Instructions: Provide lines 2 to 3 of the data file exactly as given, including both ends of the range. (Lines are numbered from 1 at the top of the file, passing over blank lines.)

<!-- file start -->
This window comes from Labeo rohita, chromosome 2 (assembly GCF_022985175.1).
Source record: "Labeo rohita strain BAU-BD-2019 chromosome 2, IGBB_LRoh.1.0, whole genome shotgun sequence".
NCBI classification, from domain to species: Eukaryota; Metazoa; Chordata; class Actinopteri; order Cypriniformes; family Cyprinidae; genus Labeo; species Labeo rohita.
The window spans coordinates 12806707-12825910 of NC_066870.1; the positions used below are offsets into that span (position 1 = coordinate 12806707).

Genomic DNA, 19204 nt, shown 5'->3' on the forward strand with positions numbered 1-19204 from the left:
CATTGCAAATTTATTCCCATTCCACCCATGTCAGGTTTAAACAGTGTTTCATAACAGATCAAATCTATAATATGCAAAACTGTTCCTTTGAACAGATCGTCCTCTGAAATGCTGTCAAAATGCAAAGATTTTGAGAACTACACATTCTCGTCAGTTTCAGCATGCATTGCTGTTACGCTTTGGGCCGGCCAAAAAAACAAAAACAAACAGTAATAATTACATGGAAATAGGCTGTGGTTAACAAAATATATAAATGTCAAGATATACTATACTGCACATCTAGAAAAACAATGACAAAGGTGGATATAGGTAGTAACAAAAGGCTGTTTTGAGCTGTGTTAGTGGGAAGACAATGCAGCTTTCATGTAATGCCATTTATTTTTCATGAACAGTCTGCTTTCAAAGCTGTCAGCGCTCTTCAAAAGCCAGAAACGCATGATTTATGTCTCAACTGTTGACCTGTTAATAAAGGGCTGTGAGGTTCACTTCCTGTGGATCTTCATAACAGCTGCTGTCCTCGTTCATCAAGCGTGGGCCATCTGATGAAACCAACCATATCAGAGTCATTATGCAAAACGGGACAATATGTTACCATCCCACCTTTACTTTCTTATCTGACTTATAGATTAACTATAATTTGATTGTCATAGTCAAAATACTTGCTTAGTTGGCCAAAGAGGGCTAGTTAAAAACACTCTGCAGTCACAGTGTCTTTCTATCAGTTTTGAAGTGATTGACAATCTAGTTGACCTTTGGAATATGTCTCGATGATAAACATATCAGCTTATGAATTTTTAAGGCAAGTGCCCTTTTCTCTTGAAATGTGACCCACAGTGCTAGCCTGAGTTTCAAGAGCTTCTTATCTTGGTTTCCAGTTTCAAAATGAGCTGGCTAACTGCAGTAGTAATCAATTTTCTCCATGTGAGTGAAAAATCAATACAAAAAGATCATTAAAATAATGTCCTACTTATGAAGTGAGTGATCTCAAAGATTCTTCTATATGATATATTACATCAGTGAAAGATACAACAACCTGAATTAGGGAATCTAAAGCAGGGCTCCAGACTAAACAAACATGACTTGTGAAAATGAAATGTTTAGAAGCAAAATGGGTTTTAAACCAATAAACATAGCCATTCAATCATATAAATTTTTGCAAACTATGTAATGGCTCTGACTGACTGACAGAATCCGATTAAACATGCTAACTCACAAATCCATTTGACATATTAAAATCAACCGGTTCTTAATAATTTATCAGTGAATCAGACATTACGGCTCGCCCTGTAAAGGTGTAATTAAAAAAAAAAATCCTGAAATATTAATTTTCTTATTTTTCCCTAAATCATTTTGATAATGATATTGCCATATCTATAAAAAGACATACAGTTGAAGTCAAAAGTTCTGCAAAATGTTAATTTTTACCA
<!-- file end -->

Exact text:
Source record: "Labeo rohita strain BAU-BD-2019 chromosome 2, IGBB_LRoh.1.0, whole genome shotgun sequence".
NCBI classification, from domain to species: Eukaryota; Metazoa; Chordata; class Actinopteri; order Cypriniformes; family Cyprinidae; genus Labeo; species Labeo rohita.